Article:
We are closed for the Easter break but all orders will be shipped from 23rd April (next Tuesday!).

Happy Easter!

Julie & the rest of the Beebaab team
xx

Sunday, 5 August 2018

Bubbalux Plaque/Home Decor Project

Hello everyone

Well, our lovely sunny weather continues, but it is set to change next week, with cooler temperatures returning and even some rain - goodness knows the gardens need it! And I can't quite believe it is already August - this year is flying by so fast!

So, on this glorious summer Sunday, I would like to share with you a sign/hanging plaque I just finished earlier today and I hope you like it. I forgot to take step-by-step photos - sorry - but I will talk you through the process.


Ingredients:
Bubbalux Ultimate Craft Board - red, blue and yellow
Foam sheet - blue
Sizzix Textured Impressions Embossing Folder Plus - Botanical Swirls by Rachael Bright
Sizzix Bigz Alphabet Die - J
Tim Holtz 3-D Texture Fades Embossing Folder - Botanical
Tim Holtz 3-D Texture Fades Embossing Folder - Lumber
Sizzix Thinlits Die Large Delicate Butterfly by David Tutera
Sizzix Bigz Die Asian Flower by Debi Potter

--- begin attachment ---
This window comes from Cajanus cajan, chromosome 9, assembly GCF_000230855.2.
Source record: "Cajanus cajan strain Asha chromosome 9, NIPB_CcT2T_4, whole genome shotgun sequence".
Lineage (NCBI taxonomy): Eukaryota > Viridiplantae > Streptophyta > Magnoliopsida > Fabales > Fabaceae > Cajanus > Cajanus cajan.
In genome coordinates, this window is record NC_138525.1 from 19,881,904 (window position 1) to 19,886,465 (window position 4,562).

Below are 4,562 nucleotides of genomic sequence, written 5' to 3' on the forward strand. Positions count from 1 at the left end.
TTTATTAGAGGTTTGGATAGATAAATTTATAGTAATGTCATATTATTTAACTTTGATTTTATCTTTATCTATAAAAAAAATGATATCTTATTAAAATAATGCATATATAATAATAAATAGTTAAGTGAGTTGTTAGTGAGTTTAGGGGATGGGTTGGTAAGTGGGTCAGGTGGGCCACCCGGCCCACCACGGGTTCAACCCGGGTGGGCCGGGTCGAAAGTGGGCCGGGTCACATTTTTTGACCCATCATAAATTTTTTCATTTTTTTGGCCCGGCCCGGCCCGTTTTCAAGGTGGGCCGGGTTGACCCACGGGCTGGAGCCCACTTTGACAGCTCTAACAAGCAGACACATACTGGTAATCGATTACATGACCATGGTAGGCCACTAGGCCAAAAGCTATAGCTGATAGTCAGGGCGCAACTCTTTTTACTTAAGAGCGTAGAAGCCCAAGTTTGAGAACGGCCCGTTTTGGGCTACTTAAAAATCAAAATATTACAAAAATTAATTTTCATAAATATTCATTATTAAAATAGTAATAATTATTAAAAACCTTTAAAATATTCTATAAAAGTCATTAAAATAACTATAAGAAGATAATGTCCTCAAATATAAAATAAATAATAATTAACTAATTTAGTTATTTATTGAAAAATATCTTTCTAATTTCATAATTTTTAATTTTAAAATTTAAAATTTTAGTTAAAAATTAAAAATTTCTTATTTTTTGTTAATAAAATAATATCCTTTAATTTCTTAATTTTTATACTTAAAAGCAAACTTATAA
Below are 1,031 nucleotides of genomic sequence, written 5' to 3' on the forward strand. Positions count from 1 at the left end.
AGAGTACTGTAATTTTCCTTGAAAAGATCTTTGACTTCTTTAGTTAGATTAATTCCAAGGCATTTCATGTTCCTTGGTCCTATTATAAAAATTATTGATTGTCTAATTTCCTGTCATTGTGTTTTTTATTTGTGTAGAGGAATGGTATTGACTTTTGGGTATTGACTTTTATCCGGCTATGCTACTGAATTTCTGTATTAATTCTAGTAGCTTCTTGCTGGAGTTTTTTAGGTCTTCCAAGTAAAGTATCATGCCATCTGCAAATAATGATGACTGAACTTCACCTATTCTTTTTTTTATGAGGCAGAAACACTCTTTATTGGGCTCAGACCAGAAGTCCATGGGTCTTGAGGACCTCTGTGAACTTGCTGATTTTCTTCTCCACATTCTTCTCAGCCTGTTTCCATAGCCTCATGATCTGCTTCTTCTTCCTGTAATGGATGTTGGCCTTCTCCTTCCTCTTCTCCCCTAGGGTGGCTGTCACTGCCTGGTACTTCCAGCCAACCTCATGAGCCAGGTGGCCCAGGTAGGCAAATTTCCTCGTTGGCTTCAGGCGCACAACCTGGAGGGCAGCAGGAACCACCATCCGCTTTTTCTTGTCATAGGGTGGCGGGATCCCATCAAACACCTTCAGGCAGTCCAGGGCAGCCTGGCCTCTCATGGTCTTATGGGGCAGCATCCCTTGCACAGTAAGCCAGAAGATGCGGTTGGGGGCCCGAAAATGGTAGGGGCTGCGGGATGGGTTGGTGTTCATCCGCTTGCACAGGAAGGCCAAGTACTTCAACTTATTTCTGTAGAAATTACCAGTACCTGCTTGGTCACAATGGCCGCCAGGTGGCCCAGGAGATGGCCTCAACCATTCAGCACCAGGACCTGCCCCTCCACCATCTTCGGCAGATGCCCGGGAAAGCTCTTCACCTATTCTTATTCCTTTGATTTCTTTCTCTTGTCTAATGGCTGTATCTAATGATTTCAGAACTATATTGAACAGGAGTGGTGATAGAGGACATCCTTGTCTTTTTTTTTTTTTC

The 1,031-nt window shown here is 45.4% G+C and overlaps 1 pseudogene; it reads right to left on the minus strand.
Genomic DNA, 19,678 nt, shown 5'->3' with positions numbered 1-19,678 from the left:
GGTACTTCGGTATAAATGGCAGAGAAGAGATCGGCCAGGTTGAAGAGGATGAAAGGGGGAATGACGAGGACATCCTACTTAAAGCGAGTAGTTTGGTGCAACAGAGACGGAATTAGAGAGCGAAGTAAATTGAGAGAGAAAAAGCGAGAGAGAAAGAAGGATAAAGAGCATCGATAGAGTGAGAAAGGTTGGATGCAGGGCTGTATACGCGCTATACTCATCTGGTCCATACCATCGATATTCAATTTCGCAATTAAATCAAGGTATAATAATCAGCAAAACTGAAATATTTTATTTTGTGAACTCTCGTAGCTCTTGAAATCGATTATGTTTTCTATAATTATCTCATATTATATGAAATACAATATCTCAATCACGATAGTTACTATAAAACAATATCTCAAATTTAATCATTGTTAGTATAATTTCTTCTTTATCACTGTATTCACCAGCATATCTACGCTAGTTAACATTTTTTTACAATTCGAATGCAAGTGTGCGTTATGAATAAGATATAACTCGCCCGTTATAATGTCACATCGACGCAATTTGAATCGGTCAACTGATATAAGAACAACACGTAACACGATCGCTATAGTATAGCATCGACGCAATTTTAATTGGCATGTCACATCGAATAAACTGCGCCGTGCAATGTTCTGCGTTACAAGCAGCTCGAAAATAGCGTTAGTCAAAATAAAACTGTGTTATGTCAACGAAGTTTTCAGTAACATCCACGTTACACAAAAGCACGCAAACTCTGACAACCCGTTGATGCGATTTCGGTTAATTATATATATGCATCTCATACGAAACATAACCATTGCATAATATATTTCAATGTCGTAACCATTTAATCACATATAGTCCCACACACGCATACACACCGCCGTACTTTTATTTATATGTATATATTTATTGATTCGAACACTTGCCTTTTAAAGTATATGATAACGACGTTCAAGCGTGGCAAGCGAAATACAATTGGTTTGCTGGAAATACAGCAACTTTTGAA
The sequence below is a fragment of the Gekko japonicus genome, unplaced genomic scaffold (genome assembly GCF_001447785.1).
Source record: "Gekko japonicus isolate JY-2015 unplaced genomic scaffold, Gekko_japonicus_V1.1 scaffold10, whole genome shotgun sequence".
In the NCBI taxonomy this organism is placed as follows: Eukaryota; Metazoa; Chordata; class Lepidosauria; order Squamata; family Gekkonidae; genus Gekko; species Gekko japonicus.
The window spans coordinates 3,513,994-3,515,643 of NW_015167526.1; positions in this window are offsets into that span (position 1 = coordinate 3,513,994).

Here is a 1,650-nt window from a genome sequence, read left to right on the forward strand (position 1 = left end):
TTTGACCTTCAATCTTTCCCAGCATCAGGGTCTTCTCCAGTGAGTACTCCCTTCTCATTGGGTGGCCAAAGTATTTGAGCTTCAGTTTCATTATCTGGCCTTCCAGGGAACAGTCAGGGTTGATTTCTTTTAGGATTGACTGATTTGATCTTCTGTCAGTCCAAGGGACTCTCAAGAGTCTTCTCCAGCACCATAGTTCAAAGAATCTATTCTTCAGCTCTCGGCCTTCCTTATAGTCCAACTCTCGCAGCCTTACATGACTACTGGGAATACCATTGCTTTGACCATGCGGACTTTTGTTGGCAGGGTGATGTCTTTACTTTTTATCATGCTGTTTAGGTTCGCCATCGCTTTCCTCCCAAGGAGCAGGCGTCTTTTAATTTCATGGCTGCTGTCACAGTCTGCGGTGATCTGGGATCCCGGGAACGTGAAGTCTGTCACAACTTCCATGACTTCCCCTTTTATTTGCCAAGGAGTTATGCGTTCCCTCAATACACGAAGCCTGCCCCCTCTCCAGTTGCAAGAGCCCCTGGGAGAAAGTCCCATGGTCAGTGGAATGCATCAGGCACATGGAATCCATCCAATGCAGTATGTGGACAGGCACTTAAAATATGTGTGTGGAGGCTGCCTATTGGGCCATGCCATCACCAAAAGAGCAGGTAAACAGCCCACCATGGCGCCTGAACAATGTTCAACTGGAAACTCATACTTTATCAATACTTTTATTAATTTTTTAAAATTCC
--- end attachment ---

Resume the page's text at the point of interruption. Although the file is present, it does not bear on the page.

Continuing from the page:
Heat Tool
DecoArt Crafter's Acrylic White Paint
DecoArt Media Fluid Acrylic - Prussian Blue Hue
Distress Ink - Pumice Stone
Craft knife
Flat/Wash brush
Strong acrylic glue
Red craft wire
Emery board


(1) Using a craft knife, cut a sheet of the red Bubbalux in half, giving you two A5 sized pieces.

(2) Emboss one of the A5 pieces using the Sizzix Textured Impressions Embossing Folder Plus - Botanical Swirls. You will have to play around with your machine and platforms/shims and cutting pads until you find the right combination to push this through the machine - you have to bear in mind that the Bubbalux sheet is 2mm thick and quite a hard substrate so you will need to make allowances for this.

(3) Using a dry brush, roughly paint the embossed Bubbalux with white acrylic paint. It doesn't need to be neat and it doesn't need to be an even coat as we're going for a slightly shabby look here.

(4) Once the paint has dried, sand some of it back using an emery board to reveal the red base layer.